Round 5 I lost pretty soundly against Snow. Even with a list more tuned for that matchup, it can still be very difficult. If you want to get an edge there, I highly recommend Daniel Goetchel’s Uro version, which seems to be much better against Snow than any Delver deck I have seen so far.

Round 6 was against Michael Bonde on Elves, which has become a lot tougher with the printing of Allosaurus Shepherd. My deck wasn’t optimized to fight that matchup, but even so there were a lot of judgment calls that I could have made differently to have a better chance. I think I have preconceived notions of how the matchup plays out from before Shepherd was printed that don’t really apply these days. Specifically, I lean in a lot harder on a fast Arcanist, when it is likely better to be a bit more patient these days.

The last 2 rounds were against some fast combo decks, which certainly had their scary moments. Fortunately, my draws came together better than my opponents’ and I was able to come away with a pretty solid record.

Only a single 6-2 made it into top 8, so getting 9th doesn’t really feel that bad here. I was happy that my decision to play a different list paid off, and 6-2 is definitely still a record to be proud of in my eyes.

Delver in the Future

I don’t know if this is the best way to build Delver these days. There are a lot of different variants of RUG going around right now and it’s difficult to tell which ones are correct. As I mentioned, Daniel Goetschel continues to play a list with Uro in the main deck, and that seems like it provides a serious edge in the Snow matchup. The stock list is still extremely stable and will likely always be a very solid choice. I liked the list I played, but do want to continue exploring other options. The green cards were invaluable, but one of the stars of this list was Young Pyromancer so I could see a shift towards Grixis being solid. I think that Grixis will struggle a lot against Snow, but it helps a lot against decks like Elves and Death and Taxes.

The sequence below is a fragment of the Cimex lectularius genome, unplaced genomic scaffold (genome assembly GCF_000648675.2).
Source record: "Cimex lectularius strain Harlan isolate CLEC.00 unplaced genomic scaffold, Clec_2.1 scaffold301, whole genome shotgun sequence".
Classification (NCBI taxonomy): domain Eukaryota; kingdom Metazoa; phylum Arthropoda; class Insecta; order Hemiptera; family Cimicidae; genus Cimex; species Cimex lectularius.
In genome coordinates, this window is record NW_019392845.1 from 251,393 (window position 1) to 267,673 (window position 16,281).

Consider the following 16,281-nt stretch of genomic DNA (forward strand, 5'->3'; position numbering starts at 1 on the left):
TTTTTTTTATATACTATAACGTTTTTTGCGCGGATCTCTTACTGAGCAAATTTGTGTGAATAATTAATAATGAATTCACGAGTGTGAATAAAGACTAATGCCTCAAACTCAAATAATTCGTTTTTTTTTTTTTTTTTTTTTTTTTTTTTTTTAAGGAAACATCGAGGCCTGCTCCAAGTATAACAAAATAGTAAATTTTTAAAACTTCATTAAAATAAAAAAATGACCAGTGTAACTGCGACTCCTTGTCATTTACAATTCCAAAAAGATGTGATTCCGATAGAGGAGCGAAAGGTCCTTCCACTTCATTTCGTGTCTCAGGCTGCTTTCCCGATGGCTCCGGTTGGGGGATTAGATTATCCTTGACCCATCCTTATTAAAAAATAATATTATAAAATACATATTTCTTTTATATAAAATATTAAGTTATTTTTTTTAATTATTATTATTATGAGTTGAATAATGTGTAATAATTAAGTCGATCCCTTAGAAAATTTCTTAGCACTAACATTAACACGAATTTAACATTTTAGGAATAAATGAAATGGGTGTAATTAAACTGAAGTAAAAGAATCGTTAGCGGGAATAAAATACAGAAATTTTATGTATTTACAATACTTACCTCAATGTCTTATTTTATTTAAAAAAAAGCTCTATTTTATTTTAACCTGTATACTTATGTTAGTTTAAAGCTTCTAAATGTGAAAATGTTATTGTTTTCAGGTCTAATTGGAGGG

I’m going to continue to refine this list going forward as I am still enjoying it. I think the Vapor Snag will be coming out of the main deck for now, probably getting replaced by Chain Lightning. I do love having Null Rod in the board, but I think it might be a bit too narrow at the moment, so I’ll probably shift towards an extra copy of Blazing Volley for now. Legacy still feels really fun to me right now, so I’m happy to continue to explore what Delver has to offer.